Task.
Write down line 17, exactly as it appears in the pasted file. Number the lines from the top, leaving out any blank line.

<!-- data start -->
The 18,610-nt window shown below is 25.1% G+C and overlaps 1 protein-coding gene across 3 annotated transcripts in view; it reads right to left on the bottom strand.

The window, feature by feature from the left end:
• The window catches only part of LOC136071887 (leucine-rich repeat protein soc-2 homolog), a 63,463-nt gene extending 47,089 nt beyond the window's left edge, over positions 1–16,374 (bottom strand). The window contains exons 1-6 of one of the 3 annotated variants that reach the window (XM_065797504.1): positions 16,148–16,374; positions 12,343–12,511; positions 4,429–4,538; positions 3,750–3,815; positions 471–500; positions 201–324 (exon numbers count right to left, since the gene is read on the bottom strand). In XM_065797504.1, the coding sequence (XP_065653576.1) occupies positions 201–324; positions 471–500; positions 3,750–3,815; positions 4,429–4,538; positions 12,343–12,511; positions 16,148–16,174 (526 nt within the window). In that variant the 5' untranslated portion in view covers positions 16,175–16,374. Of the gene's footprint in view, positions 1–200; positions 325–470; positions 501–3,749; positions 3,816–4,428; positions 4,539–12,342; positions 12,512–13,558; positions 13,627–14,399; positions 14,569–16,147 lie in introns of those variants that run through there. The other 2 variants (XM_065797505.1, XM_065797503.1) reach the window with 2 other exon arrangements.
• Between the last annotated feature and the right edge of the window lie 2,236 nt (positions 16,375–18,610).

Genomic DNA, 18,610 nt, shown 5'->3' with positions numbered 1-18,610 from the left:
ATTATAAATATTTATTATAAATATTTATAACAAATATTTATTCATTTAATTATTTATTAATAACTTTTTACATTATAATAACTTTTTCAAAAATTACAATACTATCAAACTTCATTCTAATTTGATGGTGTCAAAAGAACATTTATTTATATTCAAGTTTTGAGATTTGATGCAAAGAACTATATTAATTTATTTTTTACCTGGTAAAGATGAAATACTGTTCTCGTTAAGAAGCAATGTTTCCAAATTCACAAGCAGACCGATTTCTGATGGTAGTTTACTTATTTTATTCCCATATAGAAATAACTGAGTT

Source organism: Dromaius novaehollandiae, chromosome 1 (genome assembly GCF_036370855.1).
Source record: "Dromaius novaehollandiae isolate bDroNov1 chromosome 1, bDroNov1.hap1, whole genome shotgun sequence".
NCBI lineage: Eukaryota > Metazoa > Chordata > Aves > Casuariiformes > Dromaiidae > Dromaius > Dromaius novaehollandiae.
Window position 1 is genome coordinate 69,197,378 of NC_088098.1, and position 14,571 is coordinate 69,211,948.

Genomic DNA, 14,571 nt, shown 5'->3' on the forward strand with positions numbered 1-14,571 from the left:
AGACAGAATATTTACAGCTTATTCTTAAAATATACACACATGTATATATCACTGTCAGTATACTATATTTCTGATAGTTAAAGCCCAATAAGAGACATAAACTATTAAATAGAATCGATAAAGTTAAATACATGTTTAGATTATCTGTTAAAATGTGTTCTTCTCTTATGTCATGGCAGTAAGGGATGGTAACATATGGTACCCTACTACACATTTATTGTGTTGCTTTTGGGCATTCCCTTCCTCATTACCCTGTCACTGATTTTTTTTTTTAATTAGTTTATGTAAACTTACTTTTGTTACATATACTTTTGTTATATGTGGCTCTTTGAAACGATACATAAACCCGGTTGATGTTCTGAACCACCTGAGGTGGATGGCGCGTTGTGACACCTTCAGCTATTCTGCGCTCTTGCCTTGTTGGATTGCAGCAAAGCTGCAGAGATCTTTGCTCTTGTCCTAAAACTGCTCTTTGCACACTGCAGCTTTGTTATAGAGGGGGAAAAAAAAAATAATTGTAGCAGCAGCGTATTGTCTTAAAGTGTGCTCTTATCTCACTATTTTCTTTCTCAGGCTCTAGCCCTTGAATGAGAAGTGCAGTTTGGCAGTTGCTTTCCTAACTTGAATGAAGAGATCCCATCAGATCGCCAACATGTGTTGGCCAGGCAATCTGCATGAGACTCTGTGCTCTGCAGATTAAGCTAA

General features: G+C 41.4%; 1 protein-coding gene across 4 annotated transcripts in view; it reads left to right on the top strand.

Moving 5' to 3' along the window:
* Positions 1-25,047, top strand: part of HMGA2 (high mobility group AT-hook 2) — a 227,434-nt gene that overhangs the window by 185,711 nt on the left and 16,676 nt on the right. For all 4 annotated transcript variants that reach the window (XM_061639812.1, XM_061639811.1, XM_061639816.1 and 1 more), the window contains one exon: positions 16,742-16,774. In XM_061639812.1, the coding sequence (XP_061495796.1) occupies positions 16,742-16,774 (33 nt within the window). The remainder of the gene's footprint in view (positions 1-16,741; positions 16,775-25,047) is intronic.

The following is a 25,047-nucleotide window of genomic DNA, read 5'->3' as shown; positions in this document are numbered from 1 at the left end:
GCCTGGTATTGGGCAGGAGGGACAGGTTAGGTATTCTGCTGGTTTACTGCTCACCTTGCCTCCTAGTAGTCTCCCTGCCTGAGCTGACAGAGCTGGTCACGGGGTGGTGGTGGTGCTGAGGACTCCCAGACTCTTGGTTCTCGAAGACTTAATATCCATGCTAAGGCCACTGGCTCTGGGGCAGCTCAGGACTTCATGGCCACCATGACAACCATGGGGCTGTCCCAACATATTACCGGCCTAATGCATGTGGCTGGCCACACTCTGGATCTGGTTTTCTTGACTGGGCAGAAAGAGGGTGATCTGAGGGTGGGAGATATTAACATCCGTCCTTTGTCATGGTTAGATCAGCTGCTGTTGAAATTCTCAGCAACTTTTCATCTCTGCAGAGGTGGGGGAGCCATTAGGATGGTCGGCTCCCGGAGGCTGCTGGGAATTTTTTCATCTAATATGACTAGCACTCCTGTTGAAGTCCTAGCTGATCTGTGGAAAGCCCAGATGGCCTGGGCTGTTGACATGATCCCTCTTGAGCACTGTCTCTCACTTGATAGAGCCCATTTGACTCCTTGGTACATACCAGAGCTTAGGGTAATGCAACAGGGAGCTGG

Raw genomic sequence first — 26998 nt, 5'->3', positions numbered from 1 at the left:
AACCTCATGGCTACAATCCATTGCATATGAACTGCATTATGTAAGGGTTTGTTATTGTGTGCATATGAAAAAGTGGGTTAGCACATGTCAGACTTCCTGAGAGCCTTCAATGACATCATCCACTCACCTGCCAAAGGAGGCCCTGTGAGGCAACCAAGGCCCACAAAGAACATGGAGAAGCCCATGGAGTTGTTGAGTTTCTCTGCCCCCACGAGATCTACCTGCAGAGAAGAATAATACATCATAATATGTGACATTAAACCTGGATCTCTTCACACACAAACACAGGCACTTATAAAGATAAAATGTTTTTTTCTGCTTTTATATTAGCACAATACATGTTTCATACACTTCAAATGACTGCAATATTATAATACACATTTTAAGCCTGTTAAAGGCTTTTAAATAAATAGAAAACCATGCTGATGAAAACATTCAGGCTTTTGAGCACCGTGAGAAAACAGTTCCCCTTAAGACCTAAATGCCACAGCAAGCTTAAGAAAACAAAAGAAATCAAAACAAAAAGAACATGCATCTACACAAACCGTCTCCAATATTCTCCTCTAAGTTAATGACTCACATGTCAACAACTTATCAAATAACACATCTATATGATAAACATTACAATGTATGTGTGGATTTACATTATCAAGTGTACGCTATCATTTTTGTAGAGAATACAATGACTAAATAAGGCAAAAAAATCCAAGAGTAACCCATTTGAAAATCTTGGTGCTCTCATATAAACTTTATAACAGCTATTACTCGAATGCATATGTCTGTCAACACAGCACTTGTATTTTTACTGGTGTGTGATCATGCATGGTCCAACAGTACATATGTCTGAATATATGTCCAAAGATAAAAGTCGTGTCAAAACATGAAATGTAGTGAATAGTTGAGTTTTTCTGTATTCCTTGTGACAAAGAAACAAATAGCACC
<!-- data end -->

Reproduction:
GCCTGGTATTGGGCAGGAGGGACAGGTTAGGTATTCTGCTGGTTTACTGCTCACCTTGCCTCCTAGTAGTCTCCCTGCCTGAGCTGACAGAGCTGGTCACGGGGTGGTGGTGGTGCTGAGGACTCCCAGACTCTTGGTTCTCGAAGACTTAATATCCATGCTAAGGCCACTGGCTCTGGGGCAGCTCAGGACTTCATGGCCACCATGACAACCATGGGGCTGTCCCAACATATTACCGGCCTAATGCATGTGGCTGGCCACACTCTGGATCTGGTTTTCTTGACTGGGCAGAAAGAGGGTGATCTGAGGGTGGGAGATATTAACATCCGTCCTTTGTCATGGTTAGATCAGCTGCTGTTGAAATTCTCAGCAACTTTTCATCTCTGCAGAGGTGGGGGAGCCATTAGGATGGTCGGCTCCCGGAGGCTGCTGGGAATTTTTTCATCTAATATGACTAGCACTCCTGTTGAAGTCCTAGCTGATCTGTGGAAAGCCCAGATGGCCTGGGCTGTTGACATGATCCCTCTTGAGCACTGTCTCTCACTTGATAGAGCCCATTTGACTCCTTGGTACATACCAGAGCTTAGGGTAATGCAACAGGGAGCTGG